– michelle
    Commented Jul 16, 2014 at 17:32

Is it traumatic? No. You're doing the right thing.

Some important points. First, make bedtime a ritual. At the same time each night, put him in bed, tuck him in, read him a story, say your nightly prayers, and kiss him goodnight. Then turn out the lights and shut the door and leave it shut. This teaches him that play time is over, it's now sleepy time. Be as consistent as possible. I would wait until he falls asleep, then open the door.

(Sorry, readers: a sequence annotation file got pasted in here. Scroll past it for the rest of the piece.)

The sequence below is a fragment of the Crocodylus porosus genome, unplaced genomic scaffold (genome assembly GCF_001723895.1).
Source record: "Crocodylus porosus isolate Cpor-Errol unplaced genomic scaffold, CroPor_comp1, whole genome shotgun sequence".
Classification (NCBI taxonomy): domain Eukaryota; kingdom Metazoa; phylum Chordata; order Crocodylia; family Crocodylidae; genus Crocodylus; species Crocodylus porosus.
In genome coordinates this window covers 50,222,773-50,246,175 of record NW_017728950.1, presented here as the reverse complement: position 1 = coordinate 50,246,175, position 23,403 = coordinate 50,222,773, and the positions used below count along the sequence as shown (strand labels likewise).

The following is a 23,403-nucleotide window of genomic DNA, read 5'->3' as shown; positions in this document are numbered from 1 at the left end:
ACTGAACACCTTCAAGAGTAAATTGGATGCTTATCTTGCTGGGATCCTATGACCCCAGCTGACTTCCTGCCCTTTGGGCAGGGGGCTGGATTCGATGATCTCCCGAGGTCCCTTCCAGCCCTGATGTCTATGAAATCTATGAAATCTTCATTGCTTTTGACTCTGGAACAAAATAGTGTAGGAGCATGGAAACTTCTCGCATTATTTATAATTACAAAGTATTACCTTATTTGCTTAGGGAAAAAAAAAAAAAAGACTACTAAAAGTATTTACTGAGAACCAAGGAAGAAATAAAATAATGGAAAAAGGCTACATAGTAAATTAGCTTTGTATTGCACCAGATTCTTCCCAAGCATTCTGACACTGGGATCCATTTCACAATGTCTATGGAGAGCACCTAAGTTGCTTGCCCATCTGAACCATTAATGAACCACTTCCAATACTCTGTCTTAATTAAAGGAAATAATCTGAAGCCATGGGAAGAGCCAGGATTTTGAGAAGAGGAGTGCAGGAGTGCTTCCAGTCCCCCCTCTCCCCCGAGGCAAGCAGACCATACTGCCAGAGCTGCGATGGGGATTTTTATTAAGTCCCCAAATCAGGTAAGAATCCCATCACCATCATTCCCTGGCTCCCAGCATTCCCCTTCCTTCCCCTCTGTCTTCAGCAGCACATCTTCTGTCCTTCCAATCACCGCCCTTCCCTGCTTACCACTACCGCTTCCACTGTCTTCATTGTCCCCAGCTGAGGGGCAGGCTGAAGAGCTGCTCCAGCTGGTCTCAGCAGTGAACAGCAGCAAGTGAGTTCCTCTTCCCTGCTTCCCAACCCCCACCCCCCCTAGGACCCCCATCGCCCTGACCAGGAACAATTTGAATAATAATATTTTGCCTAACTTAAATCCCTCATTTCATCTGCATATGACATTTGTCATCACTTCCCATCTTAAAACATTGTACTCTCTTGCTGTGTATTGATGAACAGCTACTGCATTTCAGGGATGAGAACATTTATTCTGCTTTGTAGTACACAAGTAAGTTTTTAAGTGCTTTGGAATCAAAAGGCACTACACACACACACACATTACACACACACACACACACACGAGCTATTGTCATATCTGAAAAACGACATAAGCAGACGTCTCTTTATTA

At this age, it is a test of wills. You two have to be firm, loving, but united. If children see a crack between you and your wife, they will exploit it. Consistency and unity works wonders.

Remember, you're the adults. You know better than he does. DO NOT YIELD and do not give in. If he cries and you give in, you've taught him that crying is what it takes to get what he wants.

Just remember that the battles get harder not easier. Wills become stronger not weaker. Consequences get progressively worse. Winning the battles now saves everyone pain later. Giving in to your children hurts them. It doesn't help them.